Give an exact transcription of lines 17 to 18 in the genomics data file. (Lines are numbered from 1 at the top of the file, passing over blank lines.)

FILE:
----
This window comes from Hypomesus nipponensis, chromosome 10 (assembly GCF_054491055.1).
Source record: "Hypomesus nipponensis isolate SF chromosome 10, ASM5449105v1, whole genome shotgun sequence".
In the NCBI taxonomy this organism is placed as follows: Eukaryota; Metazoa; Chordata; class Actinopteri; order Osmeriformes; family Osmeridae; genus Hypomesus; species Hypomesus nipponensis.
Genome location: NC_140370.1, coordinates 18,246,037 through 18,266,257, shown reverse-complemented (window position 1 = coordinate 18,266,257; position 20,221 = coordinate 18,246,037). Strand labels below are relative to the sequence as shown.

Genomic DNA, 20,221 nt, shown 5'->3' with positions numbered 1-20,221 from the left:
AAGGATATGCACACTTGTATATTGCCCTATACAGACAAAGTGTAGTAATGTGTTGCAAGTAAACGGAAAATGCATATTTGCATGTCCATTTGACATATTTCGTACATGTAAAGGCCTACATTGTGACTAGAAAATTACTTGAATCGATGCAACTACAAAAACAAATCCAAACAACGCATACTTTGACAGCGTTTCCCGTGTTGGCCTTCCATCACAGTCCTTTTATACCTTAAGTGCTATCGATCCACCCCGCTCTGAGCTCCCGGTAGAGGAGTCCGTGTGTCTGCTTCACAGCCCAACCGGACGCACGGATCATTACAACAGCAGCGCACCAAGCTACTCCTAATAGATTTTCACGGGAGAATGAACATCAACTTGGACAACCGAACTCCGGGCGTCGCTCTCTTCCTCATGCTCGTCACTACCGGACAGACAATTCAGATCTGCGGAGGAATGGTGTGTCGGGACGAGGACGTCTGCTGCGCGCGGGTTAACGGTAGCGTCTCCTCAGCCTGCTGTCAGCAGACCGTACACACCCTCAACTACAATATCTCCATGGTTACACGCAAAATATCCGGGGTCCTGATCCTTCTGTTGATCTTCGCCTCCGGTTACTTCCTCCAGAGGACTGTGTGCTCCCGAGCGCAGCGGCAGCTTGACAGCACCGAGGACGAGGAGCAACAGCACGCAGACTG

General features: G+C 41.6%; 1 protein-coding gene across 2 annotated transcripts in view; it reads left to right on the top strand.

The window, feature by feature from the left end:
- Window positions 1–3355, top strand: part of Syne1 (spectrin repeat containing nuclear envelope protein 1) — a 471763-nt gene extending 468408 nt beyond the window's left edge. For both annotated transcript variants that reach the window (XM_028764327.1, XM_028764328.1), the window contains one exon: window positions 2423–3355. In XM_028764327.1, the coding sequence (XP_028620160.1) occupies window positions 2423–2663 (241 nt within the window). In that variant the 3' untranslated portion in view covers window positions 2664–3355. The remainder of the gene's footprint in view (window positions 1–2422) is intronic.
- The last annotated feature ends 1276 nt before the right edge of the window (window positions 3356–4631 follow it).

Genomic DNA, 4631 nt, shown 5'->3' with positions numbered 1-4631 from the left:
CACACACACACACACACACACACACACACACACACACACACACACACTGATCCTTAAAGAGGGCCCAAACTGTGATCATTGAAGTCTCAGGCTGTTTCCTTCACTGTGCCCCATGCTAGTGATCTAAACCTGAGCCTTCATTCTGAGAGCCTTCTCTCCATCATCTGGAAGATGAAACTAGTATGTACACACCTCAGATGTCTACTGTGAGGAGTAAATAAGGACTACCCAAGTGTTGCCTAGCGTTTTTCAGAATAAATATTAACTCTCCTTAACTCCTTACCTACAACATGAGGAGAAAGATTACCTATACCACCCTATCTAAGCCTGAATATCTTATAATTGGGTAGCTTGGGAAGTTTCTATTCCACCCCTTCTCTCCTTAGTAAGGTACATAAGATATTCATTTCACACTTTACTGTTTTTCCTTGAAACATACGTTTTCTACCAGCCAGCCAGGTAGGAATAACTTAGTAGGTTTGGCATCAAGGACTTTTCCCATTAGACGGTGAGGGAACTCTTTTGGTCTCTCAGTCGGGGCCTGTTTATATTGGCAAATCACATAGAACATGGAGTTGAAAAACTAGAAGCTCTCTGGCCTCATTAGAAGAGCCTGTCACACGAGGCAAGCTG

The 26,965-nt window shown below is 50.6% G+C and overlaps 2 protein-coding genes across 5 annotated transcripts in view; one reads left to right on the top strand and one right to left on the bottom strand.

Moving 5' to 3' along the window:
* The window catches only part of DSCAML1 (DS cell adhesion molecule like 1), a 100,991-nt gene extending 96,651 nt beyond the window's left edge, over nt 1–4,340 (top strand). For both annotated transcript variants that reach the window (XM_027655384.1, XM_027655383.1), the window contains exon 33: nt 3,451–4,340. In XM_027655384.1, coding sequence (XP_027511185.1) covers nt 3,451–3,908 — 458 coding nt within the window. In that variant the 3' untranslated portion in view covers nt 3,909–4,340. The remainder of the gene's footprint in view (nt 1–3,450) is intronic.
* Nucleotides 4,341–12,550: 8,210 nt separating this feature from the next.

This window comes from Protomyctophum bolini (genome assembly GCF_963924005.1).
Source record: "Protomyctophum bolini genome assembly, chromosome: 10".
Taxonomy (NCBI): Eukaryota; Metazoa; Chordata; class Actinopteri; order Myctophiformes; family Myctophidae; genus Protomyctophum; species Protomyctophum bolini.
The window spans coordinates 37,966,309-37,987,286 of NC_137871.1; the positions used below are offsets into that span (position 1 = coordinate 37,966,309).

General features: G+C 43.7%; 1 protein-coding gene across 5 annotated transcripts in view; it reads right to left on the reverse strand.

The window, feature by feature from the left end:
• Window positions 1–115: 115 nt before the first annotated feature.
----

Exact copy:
This window comes from Protomyctophum bolini (genome assembly GCF_963924005.1).
Source record: "Protomyctophum bolini genome assembly, chromosome: 10".